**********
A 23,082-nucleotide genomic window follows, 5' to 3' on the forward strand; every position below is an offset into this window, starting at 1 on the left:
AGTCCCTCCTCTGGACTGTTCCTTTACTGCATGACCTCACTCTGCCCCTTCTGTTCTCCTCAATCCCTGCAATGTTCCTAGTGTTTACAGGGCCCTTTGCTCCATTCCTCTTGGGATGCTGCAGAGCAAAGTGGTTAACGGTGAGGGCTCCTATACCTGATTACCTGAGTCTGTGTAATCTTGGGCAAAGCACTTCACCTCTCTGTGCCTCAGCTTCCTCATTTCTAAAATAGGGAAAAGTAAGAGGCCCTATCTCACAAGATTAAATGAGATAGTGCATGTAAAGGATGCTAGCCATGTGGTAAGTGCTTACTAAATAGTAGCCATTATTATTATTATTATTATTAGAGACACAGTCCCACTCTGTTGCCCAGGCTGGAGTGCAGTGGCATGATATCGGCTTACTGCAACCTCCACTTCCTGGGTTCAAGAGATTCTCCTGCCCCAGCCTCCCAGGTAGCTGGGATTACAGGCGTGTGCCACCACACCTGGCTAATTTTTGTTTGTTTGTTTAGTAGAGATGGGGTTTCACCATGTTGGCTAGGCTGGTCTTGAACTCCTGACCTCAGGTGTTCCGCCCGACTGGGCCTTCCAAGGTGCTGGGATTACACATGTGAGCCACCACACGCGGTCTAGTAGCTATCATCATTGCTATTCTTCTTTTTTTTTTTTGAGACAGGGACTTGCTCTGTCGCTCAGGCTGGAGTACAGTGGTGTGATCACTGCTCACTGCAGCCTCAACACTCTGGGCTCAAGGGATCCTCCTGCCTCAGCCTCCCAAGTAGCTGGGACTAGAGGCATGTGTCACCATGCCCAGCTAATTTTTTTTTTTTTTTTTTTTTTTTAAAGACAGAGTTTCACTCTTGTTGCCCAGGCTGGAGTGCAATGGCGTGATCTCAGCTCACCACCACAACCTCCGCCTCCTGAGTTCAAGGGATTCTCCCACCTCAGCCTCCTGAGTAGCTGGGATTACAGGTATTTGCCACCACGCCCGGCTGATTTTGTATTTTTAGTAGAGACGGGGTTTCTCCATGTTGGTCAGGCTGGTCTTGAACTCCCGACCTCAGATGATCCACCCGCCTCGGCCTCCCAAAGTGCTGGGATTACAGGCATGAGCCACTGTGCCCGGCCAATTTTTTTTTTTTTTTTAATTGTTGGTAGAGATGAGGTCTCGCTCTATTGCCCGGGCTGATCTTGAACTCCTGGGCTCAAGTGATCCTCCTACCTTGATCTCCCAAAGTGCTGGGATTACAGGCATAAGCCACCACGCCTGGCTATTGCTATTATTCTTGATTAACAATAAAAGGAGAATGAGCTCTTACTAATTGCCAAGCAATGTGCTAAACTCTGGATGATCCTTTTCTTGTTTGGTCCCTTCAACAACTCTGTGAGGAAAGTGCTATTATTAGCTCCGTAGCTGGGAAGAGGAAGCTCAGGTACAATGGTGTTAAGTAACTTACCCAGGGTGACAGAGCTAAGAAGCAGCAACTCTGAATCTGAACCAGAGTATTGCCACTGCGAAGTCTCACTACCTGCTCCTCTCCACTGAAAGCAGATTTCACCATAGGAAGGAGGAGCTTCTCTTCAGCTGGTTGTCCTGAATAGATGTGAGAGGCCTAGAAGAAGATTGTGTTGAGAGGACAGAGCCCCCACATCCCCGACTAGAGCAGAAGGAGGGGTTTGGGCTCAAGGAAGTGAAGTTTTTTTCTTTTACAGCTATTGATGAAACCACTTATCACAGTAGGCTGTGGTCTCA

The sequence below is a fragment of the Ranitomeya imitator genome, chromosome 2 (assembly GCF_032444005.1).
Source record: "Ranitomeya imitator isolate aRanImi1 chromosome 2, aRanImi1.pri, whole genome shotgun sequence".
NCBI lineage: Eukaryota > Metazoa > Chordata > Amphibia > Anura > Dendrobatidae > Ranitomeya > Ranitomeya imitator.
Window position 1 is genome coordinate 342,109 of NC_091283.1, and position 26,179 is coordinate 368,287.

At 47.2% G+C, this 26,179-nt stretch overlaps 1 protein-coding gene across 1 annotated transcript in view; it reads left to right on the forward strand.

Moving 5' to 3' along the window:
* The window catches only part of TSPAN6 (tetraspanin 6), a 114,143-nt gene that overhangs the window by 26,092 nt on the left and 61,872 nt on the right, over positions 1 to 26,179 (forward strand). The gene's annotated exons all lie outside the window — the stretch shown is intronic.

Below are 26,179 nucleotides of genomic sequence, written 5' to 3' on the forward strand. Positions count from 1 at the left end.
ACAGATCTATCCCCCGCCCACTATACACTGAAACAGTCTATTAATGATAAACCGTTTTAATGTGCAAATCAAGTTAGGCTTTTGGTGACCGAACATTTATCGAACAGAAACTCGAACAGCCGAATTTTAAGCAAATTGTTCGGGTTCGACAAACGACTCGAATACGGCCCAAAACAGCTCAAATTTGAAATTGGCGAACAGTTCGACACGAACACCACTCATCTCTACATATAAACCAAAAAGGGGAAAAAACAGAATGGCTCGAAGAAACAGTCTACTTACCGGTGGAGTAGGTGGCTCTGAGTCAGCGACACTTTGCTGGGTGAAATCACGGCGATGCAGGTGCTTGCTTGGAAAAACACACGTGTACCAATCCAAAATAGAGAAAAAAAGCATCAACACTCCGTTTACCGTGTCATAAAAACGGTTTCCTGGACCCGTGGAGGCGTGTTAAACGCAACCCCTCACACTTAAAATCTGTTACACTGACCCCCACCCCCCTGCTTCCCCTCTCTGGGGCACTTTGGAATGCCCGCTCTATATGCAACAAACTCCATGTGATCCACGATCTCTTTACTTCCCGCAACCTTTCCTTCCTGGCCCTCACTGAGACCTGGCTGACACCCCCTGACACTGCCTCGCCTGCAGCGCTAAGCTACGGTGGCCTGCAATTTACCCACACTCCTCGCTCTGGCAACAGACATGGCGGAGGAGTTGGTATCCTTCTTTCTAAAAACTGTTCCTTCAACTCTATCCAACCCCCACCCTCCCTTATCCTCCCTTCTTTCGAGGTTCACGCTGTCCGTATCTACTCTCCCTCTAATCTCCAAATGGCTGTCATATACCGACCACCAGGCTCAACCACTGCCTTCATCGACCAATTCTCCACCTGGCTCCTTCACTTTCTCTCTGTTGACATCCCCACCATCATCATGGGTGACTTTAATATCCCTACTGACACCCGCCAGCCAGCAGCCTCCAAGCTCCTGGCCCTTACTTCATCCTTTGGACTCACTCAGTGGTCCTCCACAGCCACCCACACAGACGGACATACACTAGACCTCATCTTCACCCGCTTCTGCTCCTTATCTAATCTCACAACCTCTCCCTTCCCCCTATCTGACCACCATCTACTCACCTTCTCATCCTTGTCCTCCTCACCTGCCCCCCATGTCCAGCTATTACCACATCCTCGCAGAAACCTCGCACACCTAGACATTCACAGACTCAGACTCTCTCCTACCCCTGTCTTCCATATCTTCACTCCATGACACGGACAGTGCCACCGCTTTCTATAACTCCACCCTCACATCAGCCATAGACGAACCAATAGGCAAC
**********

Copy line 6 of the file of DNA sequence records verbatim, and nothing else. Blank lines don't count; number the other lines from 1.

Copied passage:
Window position 1 is genome coordinate 342,109 of NC_091283.1, and position 26,179 is coordinate 368,287.